During today’s Disney shareholders call, Walt Disney Company CEO Bob Chapek took questions from Disney investors asking about previously-announced attractions that seem to have dropped off the drawing board since the pandemic – specifically the Mary Poppins-inspired Cherry Tree Lane expansion in Epcot’s United Kingdom Pavilion and the “E-Ticket” Quinjet attraction in Avengers Campus at Disney California Adventure.
Paused Attractions and Experiences
While noting Disney was forced to pause the development of “capital intensive projects” due to what he described as “cashflow implications of the pandemic,” Chapek pointed the attention of Disney shareholders to experiences and attractions that have been completed – or are nearing completion – including Remy’s Ratatouille Adventure, Space 220 restaurant, Guardians of the Galaxy: Cosmic Rewind coaster, and the Journey of Water with Moana at Walt Disney World, and Avengers Campus and Mickey & Minnie’s Runaway Railway at Disneyland. However, although previously reported as being canceled, Chapek suggested Number 17 Cherry Tree Lane and the Avengers attraction may still be simmering on Disney’s back burner.
“Certainly, the Poppins project, which I was very excited about, has had to be put on hold for a while, as has the Quinjet,” Chapek said. “But you know, those are projects that we’ve got sort of in a holding pattern right now, and as our cash situation becomes a bit more robust and a little bit back to normal, in terms of our liquidity, we look forward to hopefully refunding those projects in the future.”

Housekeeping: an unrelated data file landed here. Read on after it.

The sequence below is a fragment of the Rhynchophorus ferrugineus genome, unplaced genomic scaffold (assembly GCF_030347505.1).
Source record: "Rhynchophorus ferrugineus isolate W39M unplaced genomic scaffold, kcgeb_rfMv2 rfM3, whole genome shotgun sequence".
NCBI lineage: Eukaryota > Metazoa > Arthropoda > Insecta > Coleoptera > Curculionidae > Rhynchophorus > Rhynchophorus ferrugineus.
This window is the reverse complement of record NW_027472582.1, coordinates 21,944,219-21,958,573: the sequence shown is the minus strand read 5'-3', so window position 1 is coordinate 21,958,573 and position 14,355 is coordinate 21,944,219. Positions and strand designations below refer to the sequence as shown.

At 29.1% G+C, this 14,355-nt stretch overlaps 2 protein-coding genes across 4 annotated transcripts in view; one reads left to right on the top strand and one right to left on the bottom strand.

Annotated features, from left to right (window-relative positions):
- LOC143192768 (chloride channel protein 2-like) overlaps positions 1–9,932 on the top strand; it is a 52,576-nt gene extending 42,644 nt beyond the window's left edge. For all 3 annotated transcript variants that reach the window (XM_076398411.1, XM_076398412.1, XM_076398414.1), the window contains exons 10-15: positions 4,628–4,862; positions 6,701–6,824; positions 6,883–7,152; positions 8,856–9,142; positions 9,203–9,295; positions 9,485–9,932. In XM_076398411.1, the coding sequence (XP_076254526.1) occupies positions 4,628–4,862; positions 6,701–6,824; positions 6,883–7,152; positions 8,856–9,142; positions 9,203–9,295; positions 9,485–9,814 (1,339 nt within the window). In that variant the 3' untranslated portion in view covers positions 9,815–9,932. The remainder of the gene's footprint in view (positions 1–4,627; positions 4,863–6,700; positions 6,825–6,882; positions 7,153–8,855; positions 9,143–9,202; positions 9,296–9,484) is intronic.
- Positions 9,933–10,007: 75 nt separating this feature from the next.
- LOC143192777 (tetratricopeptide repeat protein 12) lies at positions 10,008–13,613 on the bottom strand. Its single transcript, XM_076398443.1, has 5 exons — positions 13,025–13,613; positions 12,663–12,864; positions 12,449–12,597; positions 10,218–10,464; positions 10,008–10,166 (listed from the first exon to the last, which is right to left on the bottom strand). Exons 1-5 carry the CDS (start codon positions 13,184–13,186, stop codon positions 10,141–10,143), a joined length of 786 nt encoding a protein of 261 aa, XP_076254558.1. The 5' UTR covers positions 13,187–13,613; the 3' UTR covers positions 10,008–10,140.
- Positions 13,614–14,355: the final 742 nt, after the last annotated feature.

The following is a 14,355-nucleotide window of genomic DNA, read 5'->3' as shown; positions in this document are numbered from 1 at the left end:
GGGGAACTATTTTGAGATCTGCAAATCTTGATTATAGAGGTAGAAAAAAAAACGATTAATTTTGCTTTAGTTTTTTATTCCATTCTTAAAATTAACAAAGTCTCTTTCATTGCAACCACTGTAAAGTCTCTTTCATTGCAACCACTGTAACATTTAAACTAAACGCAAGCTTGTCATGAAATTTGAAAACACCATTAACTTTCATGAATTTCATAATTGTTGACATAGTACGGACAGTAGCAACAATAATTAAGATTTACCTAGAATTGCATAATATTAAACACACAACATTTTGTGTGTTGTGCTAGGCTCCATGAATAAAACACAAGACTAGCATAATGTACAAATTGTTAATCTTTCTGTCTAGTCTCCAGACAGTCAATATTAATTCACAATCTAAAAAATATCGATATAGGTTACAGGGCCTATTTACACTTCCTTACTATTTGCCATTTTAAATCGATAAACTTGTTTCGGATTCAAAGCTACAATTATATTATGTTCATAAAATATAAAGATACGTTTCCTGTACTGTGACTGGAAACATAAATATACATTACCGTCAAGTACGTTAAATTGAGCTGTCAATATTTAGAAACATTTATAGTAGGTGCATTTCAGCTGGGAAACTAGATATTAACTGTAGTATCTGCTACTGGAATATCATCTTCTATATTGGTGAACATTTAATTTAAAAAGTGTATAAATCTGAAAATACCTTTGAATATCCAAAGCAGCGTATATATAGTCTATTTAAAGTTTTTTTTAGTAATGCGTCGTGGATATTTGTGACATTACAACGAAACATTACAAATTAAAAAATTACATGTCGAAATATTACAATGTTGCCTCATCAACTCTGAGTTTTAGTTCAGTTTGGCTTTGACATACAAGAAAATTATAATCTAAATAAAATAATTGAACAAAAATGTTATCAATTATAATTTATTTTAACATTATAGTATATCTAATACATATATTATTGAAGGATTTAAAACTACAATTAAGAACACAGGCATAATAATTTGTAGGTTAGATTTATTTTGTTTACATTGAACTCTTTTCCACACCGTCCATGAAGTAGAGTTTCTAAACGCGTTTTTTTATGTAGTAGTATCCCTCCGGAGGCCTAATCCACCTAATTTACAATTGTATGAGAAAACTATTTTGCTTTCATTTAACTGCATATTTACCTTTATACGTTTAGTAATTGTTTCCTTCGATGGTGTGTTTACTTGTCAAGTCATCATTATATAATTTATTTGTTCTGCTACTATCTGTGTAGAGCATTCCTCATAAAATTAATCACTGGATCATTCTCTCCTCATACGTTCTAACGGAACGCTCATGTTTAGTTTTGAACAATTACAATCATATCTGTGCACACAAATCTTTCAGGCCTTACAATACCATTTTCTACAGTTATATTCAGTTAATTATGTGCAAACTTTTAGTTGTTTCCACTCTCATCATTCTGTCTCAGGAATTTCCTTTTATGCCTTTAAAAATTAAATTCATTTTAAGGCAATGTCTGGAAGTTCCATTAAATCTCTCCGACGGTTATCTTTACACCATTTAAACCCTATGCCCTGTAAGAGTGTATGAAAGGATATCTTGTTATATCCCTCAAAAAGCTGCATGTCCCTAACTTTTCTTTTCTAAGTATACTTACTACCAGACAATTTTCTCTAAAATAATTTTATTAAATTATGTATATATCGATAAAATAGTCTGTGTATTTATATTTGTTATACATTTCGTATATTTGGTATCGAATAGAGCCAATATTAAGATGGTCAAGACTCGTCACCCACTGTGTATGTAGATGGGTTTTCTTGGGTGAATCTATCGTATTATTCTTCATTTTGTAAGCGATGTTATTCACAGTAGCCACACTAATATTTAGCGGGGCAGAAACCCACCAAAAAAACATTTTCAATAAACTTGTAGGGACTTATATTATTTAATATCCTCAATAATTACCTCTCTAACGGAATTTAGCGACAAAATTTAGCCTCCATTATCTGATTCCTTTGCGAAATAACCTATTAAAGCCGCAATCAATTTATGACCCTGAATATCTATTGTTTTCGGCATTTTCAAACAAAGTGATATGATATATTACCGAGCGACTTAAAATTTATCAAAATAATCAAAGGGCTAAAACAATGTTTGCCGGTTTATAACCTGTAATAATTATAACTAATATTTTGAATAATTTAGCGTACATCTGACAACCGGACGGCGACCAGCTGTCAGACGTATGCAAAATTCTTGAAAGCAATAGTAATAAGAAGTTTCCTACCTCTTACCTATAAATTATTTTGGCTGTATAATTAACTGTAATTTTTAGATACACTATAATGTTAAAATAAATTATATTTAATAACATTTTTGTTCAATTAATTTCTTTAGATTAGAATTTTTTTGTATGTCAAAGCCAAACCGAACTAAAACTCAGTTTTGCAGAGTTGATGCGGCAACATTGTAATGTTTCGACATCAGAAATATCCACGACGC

Since both projects were announced with considerable fanfare during D23Expo 2019, let’s hope the question will encourage Disney to re-evaluate their position in the queue of future park projects.
Disney Premier Passport
Another theme park-related question concerned the March 2021 discontinuation of the Premier Passport – dubbed by many as the “ultimate annual pass” – which granted US residents access to all four Walt Disney World Resort parks and both Disneyland Resort parks for an entire year. The caller, who first described how his persistence resulted in the pass being created in 2010, pointedly asked Chapek when – not if – Disney would reinstate the two-resort pass.
“I appreciate your diligence and coming back to this issue since it seems to have somehow fallen off the table with COVID,” Chapek said. “We appreciate your support of Disney on both coasts and…I can check on the possibility of bringing back the pass that enables you to toggle between the two locations. You know what we try to do is eliminate any friction for our guests that want to enjoy the magic of Disney, and this certainly sounds like one that’s pretty relevant for you, so I would be more than glad to take this up and try to restore that so that you can be able to enjoy your annual pass at both locations.”
Although the number of Disney fans who would be able to take advantage of a two-resort annual pass may not be significant, the caller pointed out that there seems to be no downside to such a pass for Disney, so hopefully, this COVID-casualty will return.
Click here to hear the full Disney shareholders call.